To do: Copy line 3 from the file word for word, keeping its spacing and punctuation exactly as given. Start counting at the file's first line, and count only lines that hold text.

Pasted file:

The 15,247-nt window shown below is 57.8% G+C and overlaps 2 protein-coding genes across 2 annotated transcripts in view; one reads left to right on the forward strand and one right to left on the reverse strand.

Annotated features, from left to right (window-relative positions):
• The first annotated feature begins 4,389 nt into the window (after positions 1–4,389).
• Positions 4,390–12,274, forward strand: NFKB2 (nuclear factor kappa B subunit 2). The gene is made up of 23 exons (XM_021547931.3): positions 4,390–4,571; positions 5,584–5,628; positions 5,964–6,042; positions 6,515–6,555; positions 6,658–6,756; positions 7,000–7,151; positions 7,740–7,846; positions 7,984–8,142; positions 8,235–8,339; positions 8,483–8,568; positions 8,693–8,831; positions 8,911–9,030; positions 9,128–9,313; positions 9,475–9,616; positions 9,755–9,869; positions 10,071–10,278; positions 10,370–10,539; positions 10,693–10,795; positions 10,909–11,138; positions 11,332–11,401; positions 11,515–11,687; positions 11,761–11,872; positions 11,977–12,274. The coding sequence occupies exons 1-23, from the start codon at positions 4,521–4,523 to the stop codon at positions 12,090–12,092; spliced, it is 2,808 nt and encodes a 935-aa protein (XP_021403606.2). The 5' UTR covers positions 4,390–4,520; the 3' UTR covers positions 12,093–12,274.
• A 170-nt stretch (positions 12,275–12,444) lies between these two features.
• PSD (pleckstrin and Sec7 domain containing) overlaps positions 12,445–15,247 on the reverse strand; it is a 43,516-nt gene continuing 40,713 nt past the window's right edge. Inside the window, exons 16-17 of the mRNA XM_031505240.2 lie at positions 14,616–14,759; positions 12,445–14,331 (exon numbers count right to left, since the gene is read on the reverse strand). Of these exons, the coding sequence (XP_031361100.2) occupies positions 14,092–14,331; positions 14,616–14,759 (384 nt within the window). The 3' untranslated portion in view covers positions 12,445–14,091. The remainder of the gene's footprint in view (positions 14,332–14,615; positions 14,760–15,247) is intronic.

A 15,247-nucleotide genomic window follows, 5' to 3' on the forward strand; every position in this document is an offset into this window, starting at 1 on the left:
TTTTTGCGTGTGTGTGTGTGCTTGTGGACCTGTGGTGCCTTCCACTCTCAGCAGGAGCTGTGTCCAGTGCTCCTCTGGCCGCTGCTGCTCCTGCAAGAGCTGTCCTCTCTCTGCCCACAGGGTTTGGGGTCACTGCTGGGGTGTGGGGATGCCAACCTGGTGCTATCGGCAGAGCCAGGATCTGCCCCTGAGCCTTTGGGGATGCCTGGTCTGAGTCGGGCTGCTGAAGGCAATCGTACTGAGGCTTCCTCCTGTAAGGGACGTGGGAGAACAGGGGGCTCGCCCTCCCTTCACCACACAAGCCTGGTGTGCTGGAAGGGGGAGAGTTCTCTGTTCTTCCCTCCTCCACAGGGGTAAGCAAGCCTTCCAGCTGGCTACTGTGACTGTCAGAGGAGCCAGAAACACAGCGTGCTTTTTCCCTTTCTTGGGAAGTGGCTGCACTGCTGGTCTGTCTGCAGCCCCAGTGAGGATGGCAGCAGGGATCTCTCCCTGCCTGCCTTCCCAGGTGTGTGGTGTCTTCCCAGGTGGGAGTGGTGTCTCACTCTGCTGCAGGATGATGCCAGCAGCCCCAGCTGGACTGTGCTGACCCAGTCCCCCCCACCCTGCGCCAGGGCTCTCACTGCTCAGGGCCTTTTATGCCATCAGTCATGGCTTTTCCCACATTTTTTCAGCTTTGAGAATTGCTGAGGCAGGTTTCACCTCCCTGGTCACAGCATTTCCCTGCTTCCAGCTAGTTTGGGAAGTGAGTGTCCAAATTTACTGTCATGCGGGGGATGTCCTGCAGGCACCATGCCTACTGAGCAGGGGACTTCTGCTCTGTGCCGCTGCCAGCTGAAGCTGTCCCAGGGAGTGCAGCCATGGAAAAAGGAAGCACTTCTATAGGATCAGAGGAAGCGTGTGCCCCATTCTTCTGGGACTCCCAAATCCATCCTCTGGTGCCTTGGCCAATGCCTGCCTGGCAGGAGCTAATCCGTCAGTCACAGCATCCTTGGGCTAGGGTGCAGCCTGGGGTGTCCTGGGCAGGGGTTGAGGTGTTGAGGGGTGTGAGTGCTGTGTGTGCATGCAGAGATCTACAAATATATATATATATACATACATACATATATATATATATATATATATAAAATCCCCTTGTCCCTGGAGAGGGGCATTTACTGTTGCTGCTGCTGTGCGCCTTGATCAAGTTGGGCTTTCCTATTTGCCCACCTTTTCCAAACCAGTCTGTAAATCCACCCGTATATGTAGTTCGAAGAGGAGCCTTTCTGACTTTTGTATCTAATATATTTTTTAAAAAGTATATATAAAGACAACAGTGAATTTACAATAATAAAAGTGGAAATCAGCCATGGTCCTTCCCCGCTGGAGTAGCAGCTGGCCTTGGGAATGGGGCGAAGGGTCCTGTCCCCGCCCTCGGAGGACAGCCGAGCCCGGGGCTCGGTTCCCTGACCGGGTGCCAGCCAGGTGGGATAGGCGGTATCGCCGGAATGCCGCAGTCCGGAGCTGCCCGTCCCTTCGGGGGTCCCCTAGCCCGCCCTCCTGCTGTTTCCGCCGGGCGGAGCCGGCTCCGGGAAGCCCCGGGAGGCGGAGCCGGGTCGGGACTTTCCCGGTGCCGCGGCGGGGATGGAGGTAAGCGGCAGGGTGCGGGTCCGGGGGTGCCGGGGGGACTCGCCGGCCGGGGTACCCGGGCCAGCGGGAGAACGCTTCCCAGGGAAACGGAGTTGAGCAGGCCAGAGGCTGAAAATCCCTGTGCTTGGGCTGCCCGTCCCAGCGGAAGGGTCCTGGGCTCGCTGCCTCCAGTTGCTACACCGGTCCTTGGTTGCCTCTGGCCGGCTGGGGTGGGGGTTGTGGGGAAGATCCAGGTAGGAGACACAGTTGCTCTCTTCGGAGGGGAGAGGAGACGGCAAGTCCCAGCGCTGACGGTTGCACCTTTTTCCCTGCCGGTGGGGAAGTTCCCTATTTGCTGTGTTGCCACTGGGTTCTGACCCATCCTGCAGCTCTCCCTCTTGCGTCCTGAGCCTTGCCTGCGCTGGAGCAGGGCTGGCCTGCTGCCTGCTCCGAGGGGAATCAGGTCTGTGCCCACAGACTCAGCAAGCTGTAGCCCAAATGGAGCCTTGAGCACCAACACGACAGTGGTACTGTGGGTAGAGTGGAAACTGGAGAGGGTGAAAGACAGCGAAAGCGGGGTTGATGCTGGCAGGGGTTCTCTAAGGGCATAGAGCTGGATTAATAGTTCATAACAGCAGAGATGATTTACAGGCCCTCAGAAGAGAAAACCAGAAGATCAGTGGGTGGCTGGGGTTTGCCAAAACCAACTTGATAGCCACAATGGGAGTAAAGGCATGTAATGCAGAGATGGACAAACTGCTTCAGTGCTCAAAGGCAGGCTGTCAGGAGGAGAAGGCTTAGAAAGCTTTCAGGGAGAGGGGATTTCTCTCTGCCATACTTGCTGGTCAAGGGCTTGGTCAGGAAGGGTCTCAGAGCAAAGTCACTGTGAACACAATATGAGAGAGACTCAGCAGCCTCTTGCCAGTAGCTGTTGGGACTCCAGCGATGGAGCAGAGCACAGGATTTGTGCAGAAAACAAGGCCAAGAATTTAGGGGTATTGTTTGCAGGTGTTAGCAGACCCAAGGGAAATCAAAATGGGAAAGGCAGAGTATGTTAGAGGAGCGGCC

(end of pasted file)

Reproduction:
• The first annotated feature begins 4,389 nt into the window (after positions 1–4,389).